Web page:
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New York fast-food employers bracing for $15 minimum wage

July 24, 2015 - by: Tammy Binford 0 COMMENTS

by Tammy Binford

New York fast-food workers may be celebrating the likelihood of a $15-an-hour minimum wage phased in over the next few years, but others are questioning the justification offered for the raise.kitchen of a chinese restaurant

A three-member wage board appointed by New York Governor Andrew M. Cuomo recommended the new minimum wage for fast-food workers July 22. It won’t take effect without an order from the state’s acting labor commissioner, which is expected.

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McDonald’s joins Wal-Mart in boosting wages

April 02, 2015 - by: Tammy Binford 0 COMMENTS

The wage and benefit increases McDonald’s announced on April 1 put the fast-food giant on the same path retailer Wal-Mart took in February when it announced an increase in its starting wage.

McDonald’s announced that beginning July 1, it will raise starting pay at company-owned restaurants to $1 over the locally mandated minimum wage. Full- and part-time workers at company-owned restaurants who have at least one year of service also will begin accruing paid time off. And workers at both company-owned and franchised restaurants will see expanded educational opportunities.

The company says the wage and time-off benefits will affect more than 90,000 workers at about 10 percent of McDonald’s restaurants nationwide.

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Seattle’s new minimum wage ordinance takes effect April 1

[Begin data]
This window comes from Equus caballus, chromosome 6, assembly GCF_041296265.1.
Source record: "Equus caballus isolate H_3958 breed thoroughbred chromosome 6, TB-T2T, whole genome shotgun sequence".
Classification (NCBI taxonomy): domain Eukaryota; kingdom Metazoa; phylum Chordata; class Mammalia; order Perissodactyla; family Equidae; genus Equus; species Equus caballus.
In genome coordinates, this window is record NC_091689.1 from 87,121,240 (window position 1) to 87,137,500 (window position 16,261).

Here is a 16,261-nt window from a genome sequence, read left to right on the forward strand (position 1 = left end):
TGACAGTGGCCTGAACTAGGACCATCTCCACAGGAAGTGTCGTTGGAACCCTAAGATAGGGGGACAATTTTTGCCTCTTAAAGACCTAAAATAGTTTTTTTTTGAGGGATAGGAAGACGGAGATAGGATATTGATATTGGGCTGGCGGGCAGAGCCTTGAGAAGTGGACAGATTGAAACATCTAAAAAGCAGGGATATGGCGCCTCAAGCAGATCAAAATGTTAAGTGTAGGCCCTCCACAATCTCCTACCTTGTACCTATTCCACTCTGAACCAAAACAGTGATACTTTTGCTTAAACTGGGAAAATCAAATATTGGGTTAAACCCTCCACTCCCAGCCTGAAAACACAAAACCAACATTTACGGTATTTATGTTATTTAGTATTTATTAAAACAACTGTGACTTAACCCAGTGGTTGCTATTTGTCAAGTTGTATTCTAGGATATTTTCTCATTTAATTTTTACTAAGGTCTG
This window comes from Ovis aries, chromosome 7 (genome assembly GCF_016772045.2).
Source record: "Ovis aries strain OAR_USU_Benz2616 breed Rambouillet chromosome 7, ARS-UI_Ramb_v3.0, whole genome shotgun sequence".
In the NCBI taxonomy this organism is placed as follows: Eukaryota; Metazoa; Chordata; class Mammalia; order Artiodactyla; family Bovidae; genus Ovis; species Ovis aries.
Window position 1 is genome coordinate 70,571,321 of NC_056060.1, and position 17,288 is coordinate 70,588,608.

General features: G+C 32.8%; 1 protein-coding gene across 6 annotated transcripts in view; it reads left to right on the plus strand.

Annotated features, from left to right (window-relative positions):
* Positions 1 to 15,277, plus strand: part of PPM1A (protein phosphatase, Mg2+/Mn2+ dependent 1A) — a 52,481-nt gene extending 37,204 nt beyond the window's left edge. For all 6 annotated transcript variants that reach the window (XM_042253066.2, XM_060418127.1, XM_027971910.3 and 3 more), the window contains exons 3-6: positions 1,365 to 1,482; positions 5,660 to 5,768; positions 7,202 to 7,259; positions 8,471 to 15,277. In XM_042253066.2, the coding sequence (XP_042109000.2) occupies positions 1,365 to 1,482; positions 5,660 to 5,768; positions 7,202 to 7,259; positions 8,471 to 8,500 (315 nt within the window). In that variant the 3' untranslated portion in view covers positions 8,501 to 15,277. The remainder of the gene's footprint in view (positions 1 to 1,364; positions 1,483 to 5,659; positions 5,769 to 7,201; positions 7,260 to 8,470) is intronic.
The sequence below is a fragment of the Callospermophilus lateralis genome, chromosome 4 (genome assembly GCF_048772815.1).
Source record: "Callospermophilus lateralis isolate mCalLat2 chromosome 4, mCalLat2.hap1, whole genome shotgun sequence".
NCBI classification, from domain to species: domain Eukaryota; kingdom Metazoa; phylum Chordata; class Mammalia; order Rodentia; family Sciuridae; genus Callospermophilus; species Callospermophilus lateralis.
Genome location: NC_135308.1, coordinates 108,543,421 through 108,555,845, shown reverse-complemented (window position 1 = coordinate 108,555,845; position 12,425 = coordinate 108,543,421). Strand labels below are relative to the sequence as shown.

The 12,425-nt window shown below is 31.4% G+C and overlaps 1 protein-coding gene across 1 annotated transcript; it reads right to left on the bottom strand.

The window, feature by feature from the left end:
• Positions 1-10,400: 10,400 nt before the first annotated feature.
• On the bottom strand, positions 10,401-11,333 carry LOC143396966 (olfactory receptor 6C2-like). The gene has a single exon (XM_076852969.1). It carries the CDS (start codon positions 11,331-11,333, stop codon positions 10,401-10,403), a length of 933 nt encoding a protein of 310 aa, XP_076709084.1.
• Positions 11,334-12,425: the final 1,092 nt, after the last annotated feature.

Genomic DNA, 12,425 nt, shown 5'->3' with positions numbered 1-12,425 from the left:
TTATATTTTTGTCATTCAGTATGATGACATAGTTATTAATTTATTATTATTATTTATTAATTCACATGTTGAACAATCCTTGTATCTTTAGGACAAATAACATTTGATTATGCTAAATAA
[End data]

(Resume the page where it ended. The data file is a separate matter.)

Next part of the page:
by Valerie Hughes and Aurora Janke

Seattle’s new minimum wage ordinance goes into effect April 1, meaning employers—regardless of size—must pay employees working in the city at least $11 per hour.

Employers with 501 or more employees must pay a “minimum wage” of $11 per hour, while employers with 500 or fewer employees must pay a “minimum compensation” rate of $11 per hour. The definition of “minimum wage” includes wages, commissions, piece-rate pay, and bonuses received by employees. “Minimum compensation” includes wages, tips, and money paid by an employer toward employees’ medical benefits. Thus, small employers are able to count tips and medical benefit payments to help them reach the $11 minimum compensation rate.

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New York tipped minimum cash wage to rise to $7.50 an hour

by Charles H. Kaplan

Tipped workers in New York will see the minimum cash wage rise to $7.50 an hour on December 31, 2015, following a February 24 order by New York State Acting Commissioner of Labor Mario Musolino.

The order will reduce the tip credit to a $1.50 deduction from New York’s minimum wage of $9 per hour, effective at the end of the year. Governor Andrew M. Cuomo calls the increase necessary to keep full-time tipped workers from living in poverty. However, many employers view the rise in the minimum cash wage as counterproductive.

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Nebraska minimum wage increases to $8 per hour on January 1

by Mark M. Schorr

Because of the passage of the Nebraska minimum wage petition initiative in the November general election, the state’s minimum wage will increase to $8 per hour on January 1, 2015. Nebraska employers that employ individuals at or near the minimum wage should take steps to ensure compliance with the new requirement.

Also, to plan ahead for next year, on January 1, 2016, the Nebraska minimum wage will increase to $9 per hour.

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Categories: Minimum Wage / Nebraska